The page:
George Washington Papers

[Diary entry: 24 October 1770]

Wednesday 24th. We left our Incampment before Sunrise, and abt. Six Miles below it, we came to the Mouth of a pretty smart Creek comg. in to the Eastward calld by the Indians Split Island Creek,1 from its running in against an Island. On this C[ree]k there is the appearance of good Land a distance up it. Six Miles below this again, we came to another Creek on the West side, calld by Nicholson Weeling 2 and abt. a Mile lower down appears to be another small Water coming in on the East side,3 which I remark, because of the Scarcity of them; & to shew how badly furnishd this Country is with Mill Seats. Two or three Miles below this again, is another Run on the West side; up which is a near way by Land to the Mingo Town; and about 4 Miles lower comes in another on the East at which place is a path leading to the settlement at Redstone. Abt. A Mile & half below this again, comes in the Pipe Creek so calld by the Indians from a Stone which is found here out of which they make Pipes. Opposite to this (that is on the East side), is a bottom of exceeding Rich Land; but as it seems to lye low, I am apprehensive that it is subject to be overflowd. This Bottom ends where the effects of a hurricane appears by the destruction & havock among the Trees.4

Two or three Miles below the Pipe Creek is a pretty large Creek on the West side calld by Nicholson Fox Grape Vine by others Captema Creek on which, 8 Miles up it, is the Town calld the Grape Vine Town; & at the Mouth of it, is the place where it was said the Traders livd, & the one was killd. To this place we came abt. 3 Oclock in the Afternoon, & findg. no body there, we agreed to Camp; that Nicholson and one of the Indians might go up to the Town, & enquire into the truth of the report concerning the Murder.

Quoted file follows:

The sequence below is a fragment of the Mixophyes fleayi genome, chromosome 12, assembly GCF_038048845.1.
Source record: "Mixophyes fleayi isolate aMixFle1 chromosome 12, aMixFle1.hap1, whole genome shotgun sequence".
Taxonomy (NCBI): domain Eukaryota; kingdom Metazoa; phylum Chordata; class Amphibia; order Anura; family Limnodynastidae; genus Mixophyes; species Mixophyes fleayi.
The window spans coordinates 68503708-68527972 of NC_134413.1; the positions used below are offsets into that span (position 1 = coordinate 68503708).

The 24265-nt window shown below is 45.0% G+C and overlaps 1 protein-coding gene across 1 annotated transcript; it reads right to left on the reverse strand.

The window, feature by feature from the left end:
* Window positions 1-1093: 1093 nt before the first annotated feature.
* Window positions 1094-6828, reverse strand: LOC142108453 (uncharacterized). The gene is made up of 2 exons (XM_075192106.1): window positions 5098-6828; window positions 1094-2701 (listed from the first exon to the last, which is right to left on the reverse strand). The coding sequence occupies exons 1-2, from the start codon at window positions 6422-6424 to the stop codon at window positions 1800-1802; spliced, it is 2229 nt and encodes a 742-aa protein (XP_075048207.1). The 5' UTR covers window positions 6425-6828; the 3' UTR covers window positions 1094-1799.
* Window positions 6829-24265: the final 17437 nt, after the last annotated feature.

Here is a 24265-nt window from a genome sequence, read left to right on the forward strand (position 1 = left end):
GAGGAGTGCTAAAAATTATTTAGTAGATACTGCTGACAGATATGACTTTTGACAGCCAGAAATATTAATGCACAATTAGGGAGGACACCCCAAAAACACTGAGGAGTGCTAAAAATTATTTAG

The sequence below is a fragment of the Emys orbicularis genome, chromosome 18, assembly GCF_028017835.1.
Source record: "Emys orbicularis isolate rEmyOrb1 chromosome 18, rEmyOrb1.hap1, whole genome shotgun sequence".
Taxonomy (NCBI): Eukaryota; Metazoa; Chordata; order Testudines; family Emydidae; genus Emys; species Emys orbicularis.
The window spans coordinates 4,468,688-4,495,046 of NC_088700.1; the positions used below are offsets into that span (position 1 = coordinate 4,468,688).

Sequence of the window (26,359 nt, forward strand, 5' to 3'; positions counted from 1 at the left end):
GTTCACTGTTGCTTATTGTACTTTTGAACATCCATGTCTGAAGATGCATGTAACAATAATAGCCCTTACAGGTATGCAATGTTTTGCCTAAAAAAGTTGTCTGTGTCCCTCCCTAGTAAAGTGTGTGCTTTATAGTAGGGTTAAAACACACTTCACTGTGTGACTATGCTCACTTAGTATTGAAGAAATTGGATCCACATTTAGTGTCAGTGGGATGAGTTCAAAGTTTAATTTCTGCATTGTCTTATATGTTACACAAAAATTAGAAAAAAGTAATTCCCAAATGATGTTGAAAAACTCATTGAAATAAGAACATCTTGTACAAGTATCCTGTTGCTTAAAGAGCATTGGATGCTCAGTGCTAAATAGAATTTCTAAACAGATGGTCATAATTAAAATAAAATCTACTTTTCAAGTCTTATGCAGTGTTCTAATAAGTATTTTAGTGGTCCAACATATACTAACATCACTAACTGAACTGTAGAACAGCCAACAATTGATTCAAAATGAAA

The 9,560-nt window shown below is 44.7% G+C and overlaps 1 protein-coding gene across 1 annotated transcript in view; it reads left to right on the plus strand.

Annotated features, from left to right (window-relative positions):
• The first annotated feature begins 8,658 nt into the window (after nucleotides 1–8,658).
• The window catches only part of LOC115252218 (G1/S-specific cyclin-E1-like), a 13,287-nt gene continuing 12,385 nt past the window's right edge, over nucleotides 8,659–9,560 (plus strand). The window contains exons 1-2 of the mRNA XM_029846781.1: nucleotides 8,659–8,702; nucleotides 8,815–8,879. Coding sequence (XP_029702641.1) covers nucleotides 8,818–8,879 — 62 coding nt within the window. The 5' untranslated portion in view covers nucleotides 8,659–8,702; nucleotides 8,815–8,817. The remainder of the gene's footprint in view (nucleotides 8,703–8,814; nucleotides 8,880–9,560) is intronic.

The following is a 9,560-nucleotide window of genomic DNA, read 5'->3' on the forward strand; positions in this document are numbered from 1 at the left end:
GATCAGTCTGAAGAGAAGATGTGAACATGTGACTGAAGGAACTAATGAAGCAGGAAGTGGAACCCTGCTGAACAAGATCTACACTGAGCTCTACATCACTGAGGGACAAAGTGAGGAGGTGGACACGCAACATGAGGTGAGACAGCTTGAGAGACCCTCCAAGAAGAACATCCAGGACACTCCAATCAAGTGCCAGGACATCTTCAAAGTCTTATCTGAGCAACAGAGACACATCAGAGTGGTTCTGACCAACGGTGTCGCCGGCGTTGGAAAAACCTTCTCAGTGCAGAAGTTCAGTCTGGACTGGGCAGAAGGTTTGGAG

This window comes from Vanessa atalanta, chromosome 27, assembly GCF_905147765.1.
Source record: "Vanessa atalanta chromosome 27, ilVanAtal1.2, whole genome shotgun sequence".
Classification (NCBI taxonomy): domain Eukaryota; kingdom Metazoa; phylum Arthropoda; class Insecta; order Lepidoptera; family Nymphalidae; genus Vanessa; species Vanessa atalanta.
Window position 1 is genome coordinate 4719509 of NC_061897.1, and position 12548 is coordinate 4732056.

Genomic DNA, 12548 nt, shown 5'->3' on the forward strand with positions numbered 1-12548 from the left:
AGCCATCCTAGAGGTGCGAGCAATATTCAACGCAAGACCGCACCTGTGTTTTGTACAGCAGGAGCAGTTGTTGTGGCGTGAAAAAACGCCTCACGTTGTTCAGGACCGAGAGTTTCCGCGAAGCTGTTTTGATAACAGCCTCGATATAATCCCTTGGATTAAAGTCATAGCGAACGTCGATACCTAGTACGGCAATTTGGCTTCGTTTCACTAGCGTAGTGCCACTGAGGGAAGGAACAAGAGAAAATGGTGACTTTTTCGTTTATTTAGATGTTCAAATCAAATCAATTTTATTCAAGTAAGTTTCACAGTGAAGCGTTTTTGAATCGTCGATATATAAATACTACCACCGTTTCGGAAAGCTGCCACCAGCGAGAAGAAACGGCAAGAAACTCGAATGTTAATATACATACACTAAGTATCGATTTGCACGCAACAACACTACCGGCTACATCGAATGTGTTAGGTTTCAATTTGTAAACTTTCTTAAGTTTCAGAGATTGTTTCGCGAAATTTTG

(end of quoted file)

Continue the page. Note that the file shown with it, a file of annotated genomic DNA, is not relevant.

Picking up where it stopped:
1Probably Wheeling Creek and Wheeling Island, site of Wheeling, W.Va.

2This creek may be McMahon’s Creek, 2 miles below Wheeling (cramer description begins Zadok Cramer. The Navigator: Containing Directions for Navigating the Monongahela, Allegheny, Ohio, and Mississippi Rivers . . . and a Concise Description of their Towns, Villages, Harbours, Settlements, &c. 7th ed. Pittsburgh, 1811. description ends , 84).

3McMahon Run enters the Ohio near McMechen, W.Va. (cleland description begins Hugh Cleland. George Washington in the Ohio Valley. Pittsburgh, 1955. description ends , 253).

4Pipe Creek enters the river from the Ohio side, about 7 miles above Captina Creek in Belmont County, Ohio. GW later acquired this bottomland. In advertising his Ohio lands for sale, 1 Feb. 1796, he described it as “Round Bottom . . . about 15 miles below Wheeling, a little above Captenon, and opposite to Pipe-Creek; bounded by the river in a circular form for 2 miles and 120 poles containing 587 acres” (writings description begins John C. Fitzpatrick, ed. The Writings of George Washington from the Original Manuscript Sources, 1745–1799. 39 vols. Washington, D.C., 1931–44. description ends , 34:438).

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